The term “goo goo” is ordinarily paired with “gaa gaa” as onomatopoetic baby talk. That’s how the powers be treat us, like the ignorant crybabies that we are. The term “goo goo,” however, was also a term of derision for New York State reformers who naively tried to free the state from the corruption of Tammany Hall and the freewheeling business community, which created what was known as the shame of the cities.

The Goo Goo Dolls are very adept at expressing the infantile impulses of corporate rock culture. They can hardly be accused of being advocates of good government, however.

Its corporate overseers keep the band, like any other MTV generation group, on a tight leash. Its longtime manager, Artie Kwitchoff, is now a regional player in the Clear Channel Corporation’s bid to control bookings at local clubs, such as Nietzsche’s and the Mohawk Place.

While bassist Robbie Takac ruffled some feathers by holding concert performances at his recording studio during the Allentown Art Festival, that’s about as deep into local political issues as the band has been willing to go. In terms of the national scene we haven’t really heard a peep out of the Goo’s since they appeared in a 9-11 tribute concert. The grieving process has been cynically manipulated by the Bush administration to great effect. Thank you, Goo Goo Dolls, love Dick Cheney.

Who really cares what a bunch of musicians think about politics, anyway? Of course, the Dixie Chicks had to run a gauntlet of right-wing talking heads asking this very same question after singer Natalie Manes criticized President George W. Bush and his war on Iraq. But we can’t expect that kind of feistiness from Johnny Goo with his store-bought muscles. Perhaps a better question to ask is, which musicians would risk their careers by speaking out against the emerging authoritarian hegemony in this country?

Certainly not the Goo Goo Dolls. Not on a national scale and not on a local level, Allentown Association aside. Their July 4 free concert in front of Buffalo’s City Hall was a good representation of their disengagement from pressing political issues. Instead of addressing the complete takeover of the city’s democratically elected government by the Control Board, the band lived up to their “doll” moniker by jumping around onstage like a couple of windup dolls on speed.

The growing number of free summer concert series may bring residents together in a local public space but they certainly have not had the effect of raising political consciousness. In fact, events such as the Goo Goo Dolls concert/Warner Brothers DVD filming have more in common with the bread and circuses of Rome than with, say, Paul Robeson’s 1949 concert in Peekskill, N.Y., where concertgoers faced down the Ku Klux Klan.

Jeff Meirs! Where Are You? We Need You Now! The unexpected deluge of hard rain that threatened to spoil the Goos’ homecoming is now being repackaged as local myth. Building on the mythology of hearty Bills fans supporting their club in all sorts of weather, the ill-advised decision to “go on with the show” is being hailed as a “watershed” concert experience.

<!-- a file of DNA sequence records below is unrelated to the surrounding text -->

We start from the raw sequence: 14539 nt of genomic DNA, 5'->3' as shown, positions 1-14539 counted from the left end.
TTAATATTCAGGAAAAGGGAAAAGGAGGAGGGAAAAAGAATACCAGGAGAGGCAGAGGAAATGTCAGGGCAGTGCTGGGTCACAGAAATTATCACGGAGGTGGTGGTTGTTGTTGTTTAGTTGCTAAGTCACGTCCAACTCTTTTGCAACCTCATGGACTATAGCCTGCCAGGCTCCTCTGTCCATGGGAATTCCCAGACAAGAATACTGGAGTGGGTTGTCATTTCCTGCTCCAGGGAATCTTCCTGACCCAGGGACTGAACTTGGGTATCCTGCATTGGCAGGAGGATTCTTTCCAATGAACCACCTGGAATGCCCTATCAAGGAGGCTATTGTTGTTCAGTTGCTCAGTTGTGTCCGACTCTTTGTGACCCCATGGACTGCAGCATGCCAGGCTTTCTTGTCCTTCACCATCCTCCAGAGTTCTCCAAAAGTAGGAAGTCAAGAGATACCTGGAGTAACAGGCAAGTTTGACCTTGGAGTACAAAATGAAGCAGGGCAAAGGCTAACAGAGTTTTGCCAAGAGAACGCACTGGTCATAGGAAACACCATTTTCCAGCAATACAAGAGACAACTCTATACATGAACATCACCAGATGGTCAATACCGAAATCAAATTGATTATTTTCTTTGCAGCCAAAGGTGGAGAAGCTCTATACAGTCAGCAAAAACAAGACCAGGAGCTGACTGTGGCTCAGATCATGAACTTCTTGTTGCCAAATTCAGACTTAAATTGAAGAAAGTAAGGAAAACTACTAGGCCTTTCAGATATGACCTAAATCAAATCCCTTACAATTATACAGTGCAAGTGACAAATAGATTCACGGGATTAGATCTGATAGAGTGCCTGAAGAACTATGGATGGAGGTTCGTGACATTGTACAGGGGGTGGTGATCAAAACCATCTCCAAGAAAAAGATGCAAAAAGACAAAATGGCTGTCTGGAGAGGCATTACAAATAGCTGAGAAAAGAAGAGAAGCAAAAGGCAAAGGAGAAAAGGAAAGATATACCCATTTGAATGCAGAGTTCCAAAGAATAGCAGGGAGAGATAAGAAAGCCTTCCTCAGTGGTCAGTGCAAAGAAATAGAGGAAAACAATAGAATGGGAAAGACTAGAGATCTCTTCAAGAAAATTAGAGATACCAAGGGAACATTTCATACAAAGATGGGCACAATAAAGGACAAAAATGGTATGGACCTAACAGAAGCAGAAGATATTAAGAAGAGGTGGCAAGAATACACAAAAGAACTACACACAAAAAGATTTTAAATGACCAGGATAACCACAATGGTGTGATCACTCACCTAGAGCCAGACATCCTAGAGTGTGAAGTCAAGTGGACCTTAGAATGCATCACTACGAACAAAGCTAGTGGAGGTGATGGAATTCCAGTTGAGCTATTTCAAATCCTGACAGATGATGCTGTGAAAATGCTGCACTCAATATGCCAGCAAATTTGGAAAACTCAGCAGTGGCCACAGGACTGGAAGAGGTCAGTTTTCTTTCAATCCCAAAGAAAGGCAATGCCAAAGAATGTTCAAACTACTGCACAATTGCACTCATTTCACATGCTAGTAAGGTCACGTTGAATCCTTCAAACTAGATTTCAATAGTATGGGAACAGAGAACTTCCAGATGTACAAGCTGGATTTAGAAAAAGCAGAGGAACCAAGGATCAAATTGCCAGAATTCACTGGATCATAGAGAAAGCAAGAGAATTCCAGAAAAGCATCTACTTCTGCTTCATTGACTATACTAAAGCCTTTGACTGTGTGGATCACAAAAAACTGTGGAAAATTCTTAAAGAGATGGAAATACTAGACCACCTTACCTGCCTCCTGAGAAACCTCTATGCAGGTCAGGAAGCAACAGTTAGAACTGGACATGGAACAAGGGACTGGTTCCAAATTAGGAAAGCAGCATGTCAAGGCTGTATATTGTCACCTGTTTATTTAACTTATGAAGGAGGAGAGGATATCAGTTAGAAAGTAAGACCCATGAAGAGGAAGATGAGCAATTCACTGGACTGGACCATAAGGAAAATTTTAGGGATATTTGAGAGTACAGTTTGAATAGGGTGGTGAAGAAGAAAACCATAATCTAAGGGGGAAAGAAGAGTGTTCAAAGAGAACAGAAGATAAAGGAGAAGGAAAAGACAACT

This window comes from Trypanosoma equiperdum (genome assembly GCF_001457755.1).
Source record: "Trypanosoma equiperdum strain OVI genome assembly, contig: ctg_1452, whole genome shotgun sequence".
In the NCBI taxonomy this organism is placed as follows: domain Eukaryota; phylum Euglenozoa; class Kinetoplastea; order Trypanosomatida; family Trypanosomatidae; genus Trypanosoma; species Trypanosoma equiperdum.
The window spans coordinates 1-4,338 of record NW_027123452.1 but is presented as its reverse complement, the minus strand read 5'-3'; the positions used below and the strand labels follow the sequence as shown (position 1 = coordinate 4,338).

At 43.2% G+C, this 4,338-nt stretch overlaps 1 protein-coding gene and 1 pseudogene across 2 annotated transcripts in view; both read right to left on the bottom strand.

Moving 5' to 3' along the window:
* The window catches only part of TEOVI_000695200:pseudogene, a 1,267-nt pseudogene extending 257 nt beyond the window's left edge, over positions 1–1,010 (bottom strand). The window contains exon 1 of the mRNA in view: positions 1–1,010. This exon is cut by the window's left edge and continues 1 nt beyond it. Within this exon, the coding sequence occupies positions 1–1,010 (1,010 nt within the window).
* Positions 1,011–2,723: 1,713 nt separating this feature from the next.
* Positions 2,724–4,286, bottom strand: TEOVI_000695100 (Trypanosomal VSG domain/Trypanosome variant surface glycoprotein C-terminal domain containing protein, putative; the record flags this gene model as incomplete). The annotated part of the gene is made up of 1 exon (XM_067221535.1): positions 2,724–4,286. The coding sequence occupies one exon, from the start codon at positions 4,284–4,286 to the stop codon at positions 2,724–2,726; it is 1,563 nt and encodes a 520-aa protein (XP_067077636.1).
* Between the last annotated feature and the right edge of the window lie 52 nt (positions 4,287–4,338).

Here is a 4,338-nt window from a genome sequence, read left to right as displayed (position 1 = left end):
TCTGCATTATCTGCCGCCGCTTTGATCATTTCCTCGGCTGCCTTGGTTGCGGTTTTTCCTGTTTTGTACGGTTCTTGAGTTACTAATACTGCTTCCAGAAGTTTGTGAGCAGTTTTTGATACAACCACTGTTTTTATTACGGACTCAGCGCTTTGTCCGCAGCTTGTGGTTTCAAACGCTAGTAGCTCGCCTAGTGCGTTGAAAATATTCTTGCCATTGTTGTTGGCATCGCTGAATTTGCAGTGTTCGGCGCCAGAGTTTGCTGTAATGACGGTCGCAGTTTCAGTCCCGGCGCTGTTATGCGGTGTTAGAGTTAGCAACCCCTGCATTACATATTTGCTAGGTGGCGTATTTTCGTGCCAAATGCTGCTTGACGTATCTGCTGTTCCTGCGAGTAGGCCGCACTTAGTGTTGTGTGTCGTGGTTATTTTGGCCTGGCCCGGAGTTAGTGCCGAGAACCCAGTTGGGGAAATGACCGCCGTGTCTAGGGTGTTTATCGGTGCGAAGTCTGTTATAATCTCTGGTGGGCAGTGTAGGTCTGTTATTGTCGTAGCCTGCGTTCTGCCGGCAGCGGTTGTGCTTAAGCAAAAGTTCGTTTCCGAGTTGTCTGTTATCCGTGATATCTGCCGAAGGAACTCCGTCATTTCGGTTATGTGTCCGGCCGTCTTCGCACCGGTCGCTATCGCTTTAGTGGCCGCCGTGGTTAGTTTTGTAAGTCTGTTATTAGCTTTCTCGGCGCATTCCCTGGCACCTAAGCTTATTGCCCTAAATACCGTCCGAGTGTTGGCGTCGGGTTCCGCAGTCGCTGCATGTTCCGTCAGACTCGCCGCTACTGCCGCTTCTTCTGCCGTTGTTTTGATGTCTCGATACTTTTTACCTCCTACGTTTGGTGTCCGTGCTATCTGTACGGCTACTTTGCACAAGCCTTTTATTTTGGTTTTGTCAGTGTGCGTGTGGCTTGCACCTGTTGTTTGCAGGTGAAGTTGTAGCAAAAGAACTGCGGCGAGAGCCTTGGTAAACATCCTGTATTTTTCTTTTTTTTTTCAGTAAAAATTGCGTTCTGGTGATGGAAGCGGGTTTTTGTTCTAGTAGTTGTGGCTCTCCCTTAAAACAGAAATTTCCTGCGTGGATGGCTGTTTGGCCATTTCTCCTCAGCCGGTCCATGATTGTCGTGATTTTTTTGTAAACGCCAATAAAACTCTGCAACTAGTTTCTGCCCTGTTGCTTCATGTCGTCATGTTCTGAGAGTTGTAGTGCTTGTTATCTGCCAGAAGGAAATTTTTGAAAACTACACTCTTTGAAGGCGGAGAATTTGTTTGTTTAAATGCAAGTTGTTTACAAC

Enter Buffalo News rock critic Jeff Meirs. Jeff, a local musician of some note himself, penned a couple of articles documenting the heroism of the day in a bas-relief of our boys in the band. He didn’t really mention that fellow Buffalonian musician Ani DiFranco, her band, and their fans braved the same conditions. This was the Goo’s hour to shine. We wouldn’t want to put the spotlight on yet another female who is highly outspoken in her criticism of the Bush administration and is a rebel against the “Hit Men” of the music industry.

For some people, the spectacle of Mother Nature in Buffalo blowing apart the carefully staged event wasn’t a tribute to our heartiness, as folks such as Jeff would have fans believe. For these people it was karma. Karma for the suburban white noise that comes into the city for sinnin’ and then leaves. Karma for the political caste system that had hoped to create a postcard image of major city at play, when, in reality, it should have pushed Tony Masiello out there to give a violin performance as our democratic form of government goes down in flames. And, of course, karma for the quasi-governmental Buffalo Place, which saw its vendors take a bath (or a shower, in this case) while the GOP-friendly Park Lane siphoned most their customers off into the golden ballroom of the Statler Towers.

In all likelihood, the Goo Goo Dolls will end up packaging a product that relies on the Jeff Meirs myth, with plenty of Murphy’s Law moments thrown in for good measure. Speaking from experience, losers can relate to the idea that anything that can go wrong will. They can idolize those who find a silver (or better yet, golden) lining in a monsoon. They can trade stories about their brush with greatness as their city is engulfed in red ink.

Why give a voice to our desire to fight back, when you can fill their heads with dreams of stardom? Repeat after me: goo goo, gaa, gaa, NOT gabba, gabba, hey! By John McMahon

Losers need heroes. They need someone to live through vicariously, okay? They need to construct myths and fictive worlds to be able to deal with defeat. Face it, Buffalo, you’re all a bunch of losers.

Which is why the return of the Goo Goo Dolls to their hometown for an ill-fated concert/DVD taping at McKinley Square on July 4 was pitch perfect.